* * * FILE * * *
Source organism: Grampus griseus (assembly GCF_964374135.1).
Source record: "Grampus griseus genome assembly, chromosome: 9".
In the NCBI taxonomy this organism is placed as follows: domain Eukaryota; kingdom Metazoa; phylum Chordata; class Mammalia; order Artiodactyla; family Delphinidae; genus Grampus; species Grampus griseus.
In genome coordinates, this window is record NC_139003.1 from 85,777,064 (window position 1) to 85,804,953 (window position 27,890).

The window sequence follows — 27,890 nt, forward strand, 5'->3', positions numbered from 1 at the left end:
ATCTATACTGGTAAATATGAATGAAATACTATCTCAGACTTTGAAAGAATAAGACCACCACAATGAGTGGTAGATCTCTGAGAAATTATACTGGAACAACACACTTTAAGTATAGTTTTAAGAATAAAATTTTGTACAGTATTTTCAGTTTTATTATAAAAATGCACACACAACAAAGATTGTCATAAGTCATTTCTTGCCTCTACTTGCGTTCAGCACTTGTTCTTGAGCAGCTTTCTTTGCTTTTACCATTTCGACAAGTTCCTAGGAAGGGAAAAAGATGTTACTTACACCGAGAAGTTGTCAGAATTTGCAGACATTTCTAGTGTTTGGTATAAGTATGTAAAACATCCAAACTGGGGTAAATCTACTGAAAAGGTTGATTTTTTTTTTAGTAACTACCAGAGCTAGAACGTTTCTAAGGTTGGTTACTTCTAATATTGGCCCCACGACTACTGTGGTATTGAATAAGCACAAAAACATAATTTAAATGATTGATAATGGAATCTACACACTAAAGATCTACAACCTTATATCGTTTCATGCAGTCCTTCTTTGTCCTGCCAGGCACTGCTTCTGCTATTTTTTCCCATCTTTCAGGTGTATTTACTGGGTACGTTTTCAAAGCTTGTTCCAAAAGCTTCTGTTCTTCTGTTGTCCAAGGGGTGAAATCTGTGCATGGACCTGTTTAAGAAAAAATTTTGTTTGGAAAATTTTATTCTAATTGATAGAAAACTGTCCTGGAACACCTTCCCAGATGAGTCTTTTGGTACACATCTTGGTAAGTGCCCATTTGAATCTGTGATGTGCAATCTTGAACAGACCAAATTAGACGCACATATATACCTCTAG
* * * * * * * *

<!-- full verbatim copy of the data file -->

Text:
Source organism: Grampus griseus (assembly GCF_964374135.1).
Source record: "Grampus griseus genome assembly, chromosome: 9".
In the NCBI taxonomy this organism is placed as follows: domain Eukaryota; kingdom Metazoa; phylum Chordata; class Mammalia; order Artiodactyla; family Delphinidae; genus Grampus; species Grampus griseus.
In genome coordinates, this window is record NC_139003.1 from 85,777,064 (window position 1) to 85,804,953 (window position 27,890).

The window sequence follows — 27,890 nt, forward strand, 5'->3', positions numbered from 1 at the left end:
ATCTATACTGGTAAATATGAATGAAATACTATCTCAGACTTTGAAAGAATAAGACCACCACAATGAGTGGTAGATCTCTGAGAAATTATACTGGAACAACACACTTTAAGTATAGTTTTAAGAATAAAATTTTGTACAGTATTTTCAGTTTTATTATAAAAATGCACACACAACAAAGATTGTCATAAGTCATTTCTTGCCTCTACTTGCGTTCAGCACTTGTTCTTGAGCAGCTTTCTTTGCTTTTACCATTTCGACAAGTTCCTAGGAAGGGAAAAAGATGTTACTTACACCGAGAAGTTGTCAGAATTTGCAGACATTTCTAGTGTTTGGTATAAGTATGTAAAACATCCAAACTGGGGTAAATCTACTGAAAAGGTTGATTTTTTTTTTAGTAACTACCAGAGCTAGAACGTTTCTAAGGTTGGTTACTTCTAATATTGGCCCCACGACTACTGTGGTATTGAATAAGCACAAAAACATAATTTAAATGATTGATAATGGAATCTACACACTAAAGATCTACAACCTTATATCGTTTCATGCAGTCCTTCTTTGTCCTGCCAGGCACTGCTTCTGCTATTTTTTCCCATCTTTCAGGTGTATTTACTGGGTACGTTTTCAAAGCTTGTTCCAAAAGCTTCTGTTCTTCTGTTGTCCAAGGGGTGAAATCTGTGCATGGACCTGTTTAAGAAAAAATTTTGTTTGGAAAATTTTATTCTAATTGATAGAAAACTGTCCTGGAACACCTTCCCAGATGAGTCTTTTGGTACACATCTTGGTAAGTGCCCATTTGAATCTGTGATGTGCAATCTTGAACAGACCAAATTAGACGCACATATATACCTCTAG